Moments tripped gently along here. For me it was spent writing postcards to friends and family, wishing they were with me to watch the sun set. It was one of those days I never wanted to see the end of.

Another day, another beach

The sun had finally come out of its hiding on my second day in the city. Sparing no moment indoors, I rushed to the less packed Ondaretta Beach, which is situated between Mount Igueldo and Miramar Palace Gardens.

The city has three beaches: the Playa de la Concha, Ondaretta and the Playa de Gros or Zurriola. La Concha is probably the prettiest, with a wide crescent of sand stretching around the bay, but it’s also the busiest. Ondaretta is less packed and considered to be the best beach for swimming. The atmosphere here is calmer than La Concha’s bikini party atmosphere, and locals call the beach La Diplomática.

The beach was as colorful as it can ever get—candy-striped beach tents, umbrellas and lounge chairs dotted the shoreline. Families basked in the warm glow of the sun. I lingered for a while; contemplating how cold it will be as soon as I hit the water. I promised myself I’d take a dip no matter what. But I was still fully clothed and my teeth chattered. Just do it, I thought. The Bay of Biscay, the Atlantic Ocean, will I ever experience this again?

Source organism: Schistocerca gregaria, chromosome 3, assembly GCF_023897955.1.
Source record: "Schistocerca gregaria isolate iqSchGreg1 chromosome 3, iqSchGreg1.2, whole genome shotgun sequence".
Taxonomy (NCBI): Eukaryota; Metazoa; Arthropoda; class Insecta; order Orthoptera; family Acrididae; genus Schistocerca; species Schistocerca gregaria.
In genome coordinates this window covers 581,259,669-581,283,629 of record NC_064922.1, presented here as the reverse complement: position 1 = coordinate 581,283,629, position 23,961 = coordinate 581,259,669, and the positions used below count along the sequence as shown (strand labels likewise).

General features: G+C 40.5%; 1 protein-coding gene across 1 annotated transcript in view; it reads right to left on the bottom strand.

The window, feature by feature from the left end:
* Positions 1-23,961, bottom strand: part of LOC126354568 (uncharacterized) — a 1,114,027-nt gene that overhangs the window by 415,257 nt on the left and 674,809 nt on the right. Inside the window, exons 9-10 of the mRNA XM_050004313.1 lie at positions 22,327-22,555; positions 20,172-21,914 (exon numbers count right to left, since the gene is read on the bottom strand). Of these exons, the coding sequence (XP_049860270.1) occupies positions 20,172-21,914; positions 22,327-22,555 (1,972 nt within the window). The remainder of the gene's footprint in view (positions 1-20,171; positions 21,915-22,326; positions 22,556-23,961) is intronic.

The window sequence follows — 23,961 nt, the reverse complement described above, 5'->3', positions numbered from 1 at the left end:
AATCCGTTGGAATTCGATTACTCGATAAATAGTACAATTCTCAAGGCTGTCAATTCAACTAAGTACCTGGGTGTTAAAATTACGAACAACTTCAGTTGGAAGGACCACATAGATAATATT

So I braved the cold water for several minutes. I called it the polar bear dip—the water was so cold it made my jaw ache. It’s lovely, it’s invigorating. But interestingly cold water robs the body of heat 32 times faster than cold air and physical exercise like swimming causes the body to lose heat much faster. I was freezing.

They’ve probably never seen anyone—an Asian for that matter—sprint that fast from the beach.

The sea is its protagonist

As the wealthiest city in the Basque region, San Sebastián exudes an air of casual cool and understated elegance. While the city dates back nearly a millennium, it is extremely modern and sophisticated. The streets are lined with palm, orange and rose trees, and maintained by the more obvious general wealth of the city’s population.

Elegant iron fences and lavish globe streetlamps border its seaside villas and fancy residences. Its Playa de la Concha is just as perfect in reality as it is in a postcard.

The Bay of Biscay gives them everything. San Sebastián’s enduring marriage to the sea is shown in the locals’ daily encounters—from the freshest seafood to its picturesque port to its natural and historical heritage, and even the lively beat of the city.

Perhaps it was the sea breeze or misty rain that soaks all the corners of the city, but there was something about San Sebastián that makes you long to live there.  Or maybe it’s the food-rich geography, a scallop-shaped coastline sandwiched between the fertile sea and mountainous farmlands.

Whatever its magic is, the city is accessible, cosmopolitan and stunning all at once. Even in the gloomy weather, it’s impossible to lay eyes on the city and not wish you were Donostian too.